Monte Palace: luxury hotel ruins in the Azores

Natacha Costa | Live the World

September 19, 2022

Some of the rare top-lists where Azores Islands were being mentioned for decades were those listing the poorest regions of the EU. Only about five years ago the Archipelago often described as the best kept secret of Europe, found its way out of those. Simultaneously it started appearing to other types of visitors -- those seeking the most beautiful islands in the world. When we think of the 80's here, the only tourists in the Azores were the families of Azorean immigrants living in Canada or the United States. Back then, it was cheaper to fly from Europe to the USA, than to these islands situated in the middle of nowhere. Still, someone thought that building a top-notch hotel here was a good idea and so the Mount Palace was open in 1989. A year after, it won a prestigious prize for the hotel of the year in Portugal, and on the same day the director declared the bankruptcy.

Visiting Monte Palace hotel ruins is not a recommendation for everyone. You should go there only in case you have, just like me, a thing for shabby buildings. However, the ruins stand over the top view point of São Miguel Island, overlooking blue and green sister-lakes of Sete Cidades, so it's difficult to ignore it completely. Once you are there, you can visit everything; rooms, bathrooms, halls, kitchens. Here and there you will spot the leftovers from its glorious past, like beautiful azulejos, once fancy green carpets, and pieces of wallpapers. Be very careful, but do go up to the top, for the best view over the lakes and the ocean.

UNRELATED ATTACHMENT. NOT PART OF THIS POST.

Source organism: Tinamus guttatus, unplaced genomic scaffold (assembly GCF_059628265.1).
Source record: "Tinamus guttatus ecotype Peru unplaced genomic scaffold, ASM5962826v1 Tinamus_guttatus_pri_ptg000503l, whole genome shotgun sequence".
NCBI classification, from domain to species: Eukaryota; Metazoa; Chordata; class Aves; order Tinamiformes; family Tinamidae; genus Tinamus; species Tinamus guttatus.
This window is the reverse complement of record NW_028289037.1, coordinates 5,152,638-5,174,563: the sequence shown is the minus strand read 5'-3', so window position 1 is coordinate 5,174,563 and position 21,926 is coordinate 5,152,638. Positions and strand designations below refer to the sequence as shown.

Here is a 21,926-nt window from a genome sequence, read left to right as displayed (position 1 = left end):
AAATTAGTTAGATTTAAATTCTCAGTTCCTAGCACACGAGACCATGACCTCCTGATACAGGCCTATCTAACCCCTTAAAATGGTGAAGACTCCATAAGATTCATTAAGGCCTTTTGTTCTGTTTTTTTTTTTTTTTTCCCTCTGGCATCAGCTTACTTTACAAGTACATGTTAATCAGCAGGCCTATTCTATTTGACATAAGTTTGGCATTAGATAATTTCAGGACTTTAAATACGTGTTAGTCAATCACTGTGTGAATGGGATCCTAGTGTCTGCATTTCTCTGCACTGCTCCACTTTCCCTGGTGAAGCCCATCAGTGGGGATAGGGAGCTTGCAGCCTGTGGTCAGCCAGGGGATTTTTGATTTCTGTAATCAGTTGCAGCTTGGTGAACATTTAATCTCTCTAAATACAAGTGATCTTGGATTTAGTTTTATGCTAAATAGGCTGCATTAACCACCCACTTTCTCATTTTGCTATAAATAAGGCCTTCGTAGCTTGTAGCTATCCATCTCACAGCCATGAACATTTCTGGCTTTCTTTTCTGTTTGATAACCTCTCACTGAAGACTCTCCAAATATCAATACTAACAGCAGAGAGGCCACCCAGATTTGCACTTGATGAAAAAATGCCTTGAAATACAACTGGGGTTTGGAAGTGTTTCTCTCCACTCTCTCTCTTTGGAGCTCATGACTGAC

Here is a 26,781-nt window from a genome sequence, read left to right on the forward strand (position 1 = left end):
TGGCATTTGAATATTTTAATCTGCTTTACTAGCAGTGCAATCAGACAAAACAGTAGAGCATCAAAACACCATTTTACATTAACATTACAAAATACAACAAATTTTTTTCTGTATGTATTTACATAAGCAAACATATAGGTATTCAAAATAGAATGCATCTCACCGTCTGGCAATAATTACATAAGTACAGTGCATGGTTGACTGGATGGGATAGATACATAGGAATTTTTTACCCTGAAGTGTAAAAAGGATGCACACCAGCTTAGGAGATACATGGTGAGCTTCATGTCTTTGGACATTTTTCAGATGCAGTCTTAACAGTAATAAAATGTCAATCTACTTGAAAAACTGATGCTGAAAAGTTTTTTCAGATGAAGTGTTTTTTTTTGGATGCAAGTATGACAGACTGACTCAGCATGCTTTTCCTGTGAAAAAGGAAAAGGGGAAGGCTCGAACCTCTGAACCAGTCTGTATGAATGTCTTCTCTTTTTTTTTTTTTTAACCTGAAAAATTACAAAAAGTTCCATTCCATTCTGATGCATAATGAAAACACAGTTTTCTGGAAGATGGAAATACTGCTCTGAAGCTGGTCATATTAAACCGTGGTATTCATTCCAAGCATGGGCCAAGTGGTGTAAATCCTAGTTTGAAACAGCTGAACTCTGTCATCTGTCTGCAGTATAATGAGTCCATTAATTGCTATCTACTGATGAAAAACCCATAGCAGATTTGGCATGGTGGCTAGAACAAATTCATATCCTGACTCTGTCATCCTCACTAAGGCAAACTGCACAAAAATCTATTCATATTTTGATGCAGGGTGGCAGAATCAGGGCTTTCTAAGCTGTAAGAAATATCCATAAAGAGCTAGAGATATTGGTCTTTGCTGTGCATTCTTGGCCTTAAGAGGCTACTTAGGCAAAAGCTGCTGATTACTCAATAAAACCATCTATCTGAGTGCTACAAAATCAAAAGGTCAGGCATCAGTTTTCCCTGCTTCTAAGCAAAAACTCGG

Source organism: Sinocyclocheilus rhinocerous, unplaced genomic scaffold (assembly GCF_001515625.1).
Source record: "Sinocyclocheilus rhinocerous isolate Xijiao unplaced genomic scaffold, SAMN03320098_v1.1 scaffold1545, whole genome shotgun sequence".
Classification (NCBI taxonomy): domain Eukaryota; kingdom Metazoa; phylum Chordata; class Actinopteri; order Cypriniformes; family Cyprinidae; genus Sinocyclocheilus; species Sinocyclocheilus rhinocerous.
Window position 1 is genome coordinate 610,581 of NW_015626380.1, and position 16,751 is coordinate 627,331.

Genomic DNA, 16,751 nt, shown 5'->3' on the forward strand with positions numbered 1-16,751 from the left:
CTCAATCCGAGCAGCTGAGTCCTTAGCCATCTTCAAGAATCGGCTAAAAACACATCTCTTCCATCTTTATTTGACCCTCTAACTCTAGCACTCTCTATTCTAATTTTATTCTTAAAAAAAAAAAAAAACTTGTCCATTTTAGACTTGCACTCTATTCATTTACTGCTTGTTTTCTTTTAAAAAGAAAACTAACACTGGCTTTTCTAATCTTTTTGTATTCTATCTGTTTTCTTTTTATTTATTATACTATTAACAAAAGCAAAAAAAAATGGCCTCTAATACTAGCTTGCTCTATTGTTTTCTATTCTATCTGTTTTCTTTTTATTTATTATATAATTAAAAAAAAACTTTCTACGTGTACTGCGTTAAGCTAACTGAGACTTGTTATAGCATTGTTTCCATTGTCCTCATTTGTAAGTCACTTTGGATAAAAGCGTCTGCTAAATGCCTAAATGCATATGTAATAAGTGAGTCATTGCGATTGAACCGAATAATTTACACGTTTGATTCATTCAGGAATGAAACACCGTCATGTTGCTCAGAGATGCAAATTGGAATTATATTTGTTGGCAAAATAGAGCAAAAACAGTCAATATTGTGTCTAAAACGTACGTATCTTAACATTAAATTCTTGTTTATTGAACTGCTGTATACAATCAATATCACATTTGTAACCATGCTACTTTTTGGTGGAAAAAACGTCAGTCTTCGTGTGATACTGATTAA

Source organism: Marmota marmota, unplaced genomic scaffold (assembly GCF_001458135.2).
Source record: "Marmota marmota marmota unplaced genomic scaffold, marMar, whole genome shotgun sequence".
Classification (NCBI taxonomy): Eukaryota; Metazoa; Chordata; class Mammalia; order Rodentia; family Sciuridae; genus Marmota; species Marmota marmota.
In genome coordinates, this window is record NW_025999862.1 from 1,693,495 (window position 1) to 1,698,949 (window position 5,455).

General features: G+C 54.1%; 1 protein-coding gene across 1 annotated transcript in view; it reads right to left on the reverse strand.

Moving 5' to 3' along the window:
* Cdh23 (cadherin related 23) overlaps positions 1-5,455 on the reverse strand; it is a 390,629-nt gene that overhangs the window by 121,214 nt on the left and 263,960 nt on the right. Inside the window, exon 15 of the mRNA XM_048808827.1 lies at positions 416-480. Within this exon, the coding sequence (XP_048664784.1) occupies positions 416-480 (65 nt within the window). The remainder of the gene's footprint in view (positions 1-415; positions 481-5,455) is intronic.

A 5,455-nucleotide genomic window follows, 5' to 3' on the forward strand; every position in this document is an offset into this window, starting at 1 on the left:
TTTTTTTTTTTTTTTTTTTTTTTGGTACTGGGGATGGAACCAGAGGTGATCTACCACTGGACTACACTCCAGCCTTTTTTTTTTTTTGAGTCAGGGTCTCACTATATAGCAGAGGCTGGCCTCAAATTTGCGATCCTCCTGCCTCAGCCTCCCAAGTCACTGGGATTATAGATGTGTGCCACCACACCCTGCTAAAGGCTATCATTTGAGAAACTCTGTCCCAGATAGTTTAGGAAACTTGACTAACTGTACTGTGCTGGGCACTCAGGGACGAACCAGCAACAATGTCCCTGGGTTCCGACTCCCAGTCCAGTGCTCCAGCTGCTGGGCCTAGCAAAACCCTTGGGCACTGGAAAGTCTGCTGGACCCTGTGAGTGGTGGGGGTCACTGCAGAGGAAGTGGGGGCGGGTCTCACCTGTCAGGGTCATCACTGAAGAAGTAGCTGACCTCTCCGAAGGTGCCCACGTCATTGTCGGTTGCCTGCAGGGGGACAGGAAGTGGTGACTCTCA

The complex featured 88 rooms, 2 restaurants, 3 conference rooms, a hairdresser, a bank, a disco club, café & bar and a gorgeous view. Over 130 people worked in the hotel. Everything about it was luxurious, and everything was imported; furniture, marble, carpets. However, the hotel was empty most of the time. Not only are the Azores isolated, but the hotel itself was in the back of beyond, with one steep and winding road connecting to it and faraway from the airport.

After the hotel was closed, it was being guarded for 21 years, until one day in 2011 the guard and his dogs stopped coming. Shortly, everything was stolen and destroyed. All the furniture, doors, windows, and even the elevators! Day after day, noise was coming out of the ruins - it was people taking out marble bathtubs and taking them away.

Even I saw only one or another leftover of the wallpaper tiles, piles of trash and bare structures of the impressive curved staircase, it was not difficult to me to imagine the place in its full glory. Full of hardwood, plush, marble, tile works, and probably expensive artwork. I imagine a piano playing, too. Moonlight sonata, or something similar.

In the summer of 2016, during the island’s Walk & Talk Street Art Festival, an artist from Catalonia, Javier de Riba, visited the hotel and spent a week painting the floor of the atrium. It took days to clean up and prepare the floor. Javier decorated it with the azulejos-like work that looked stunning at the beginning. Just a year after, however, it became almost invisible due to humidity and dirt.

Since it stopped being guarded, the hotel was put on sale a few times. Portuguese news agency Lusa reported last year that it was finally sold to an Asian investor, planning to reopen by 2021. Seems like they will take advantage of the surrounding of the hotel and create also a science centre. The hotel will once again get its 5 stars, and feature a Spa, a rooftop bar and areas for nature activities like hiking and bird-watching.

Until then, enjoy the views from the roof.

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